Oil prices edge lower on U.S.-China tensions

An aerial view shows pumpjacks in the South Belridge Oil Field on April 24, 2020 near McKittrick, California.

David McNew | Getty Images

Oil prices fell on Friday, pressured by tensions between the United States and China, but some supportive economic data in Europe tempered losses.

Brent crude futures fell 34 cents to $42.97 a barrel. West Texas Intermediate crude futures slipped 18 cents to $40.89 a barrel.

For the week, Brent was on track to fall 0.5%, while U.S. crude was set to rise 0.6%.

China ordered the United States to close its consulate in the city of Chengdu on Friday, responding to a U.S. demand this week that China close its Houston consulate.

The renewed tensions between the world’s top two oil consumers stoked worries about oil demand, which already faces headwinds including rising coronavirus cases in the United States.

The resurgent pandemic has darkened the U.S. economic outlook. Some states have reinstated restrictions to curb the latest outbreak, which is expected to decrease fuel consumption.

The number of Americans filing for unemployment benefits hit 1.416 million last week, unexpectedly rising for the first time in nearly four months.

Oil prices could see a near-term correction if a recovery in fuel demand slows further, especially in the United States, Barclays Commodities Research said.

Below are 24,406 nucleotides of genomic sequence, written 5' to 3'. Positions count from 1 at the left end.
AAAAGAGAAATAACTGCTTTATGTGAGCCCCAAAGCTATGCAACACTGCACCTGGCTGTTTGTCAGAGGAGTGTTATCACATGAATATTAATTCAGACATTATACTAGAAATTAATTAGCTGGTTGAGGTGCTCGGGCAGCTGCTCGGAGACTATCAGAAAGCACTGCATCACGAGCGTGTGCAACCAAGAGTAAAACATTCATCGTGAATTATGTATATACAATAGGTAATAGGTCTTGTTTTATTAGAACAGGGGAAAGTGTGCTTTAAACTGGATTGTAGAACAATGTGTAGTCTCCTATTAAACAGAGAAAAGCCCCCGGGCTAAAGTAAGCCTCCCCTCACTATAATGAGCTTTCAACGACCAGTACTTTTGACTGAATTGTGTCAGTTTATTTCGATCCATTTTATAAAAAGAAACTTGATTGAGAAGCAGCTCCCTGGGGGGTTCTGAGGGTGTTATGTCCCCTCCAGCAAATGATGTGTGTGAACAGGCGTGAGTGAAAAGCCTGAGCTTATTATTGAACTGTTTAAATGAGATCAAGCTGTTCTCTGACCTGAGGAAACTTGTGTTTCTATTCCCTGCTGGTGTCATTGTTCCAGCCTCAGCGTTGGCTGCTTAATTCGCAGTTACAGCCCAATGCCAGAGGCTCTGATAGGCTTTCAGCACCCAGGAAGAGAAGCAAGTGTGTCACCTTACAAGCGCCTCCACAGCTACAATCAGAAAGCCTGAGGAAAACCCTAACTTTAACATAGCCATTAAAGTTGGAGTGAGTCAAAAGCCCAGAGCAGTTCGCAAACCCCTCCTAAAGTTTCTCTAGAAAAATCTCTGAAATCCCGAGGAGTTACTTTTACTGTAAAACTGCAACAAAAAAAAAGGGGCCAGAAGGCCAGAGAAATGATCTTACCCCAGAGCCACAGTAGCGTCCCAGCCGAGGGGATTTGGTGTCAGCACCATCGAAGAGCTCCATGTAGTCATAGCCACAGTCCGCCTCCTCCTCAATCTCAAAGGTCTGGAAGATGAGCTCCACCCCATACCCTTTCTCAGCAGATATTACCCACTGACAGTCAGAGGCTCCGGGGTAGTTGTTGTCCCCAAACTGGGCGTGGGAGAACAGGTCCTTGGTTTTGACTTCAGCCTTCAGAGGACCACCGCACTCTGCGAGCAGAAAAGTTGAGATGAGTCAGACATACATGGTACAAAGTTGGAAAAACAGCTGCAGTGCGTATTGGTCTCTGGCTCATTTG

Still, the bank lowered its oil market surplus forecast for 2020 to an average of 2.5 million barrels per day (bpd) from 3.5 million bpd previously.

In the United States, the oil and gas rig count, an early indicator of future output, fell by two to an all-time low of 251 in the week to July 24, according to data on Friday from energy services firm Baker Hughes Co. However, energy firms added one oil rig in the first weekly increase since March.

Softening Friday’s market losses, Euro zone business activity grew in July for the first time since the coronavirus pandemic hit, according to IHS Markit’s flash Composite Purchasing Managers’ Index (PMI). The index is seen as a good indicator of the bloc’s economic health.

“The economic data in Europe was much better than anticipated, which would suggest that demand destruction in recent months because of COVID-19 may not have been as bad as people thought,” said Phil Flynn, senior analyst at Price Futures group in Chicago.

Meanwhile, U.S. business activity increased to a six-month high in July. U.S. companies, however, reported a drop in new orders as new COVID-19 cases spiked across the country.

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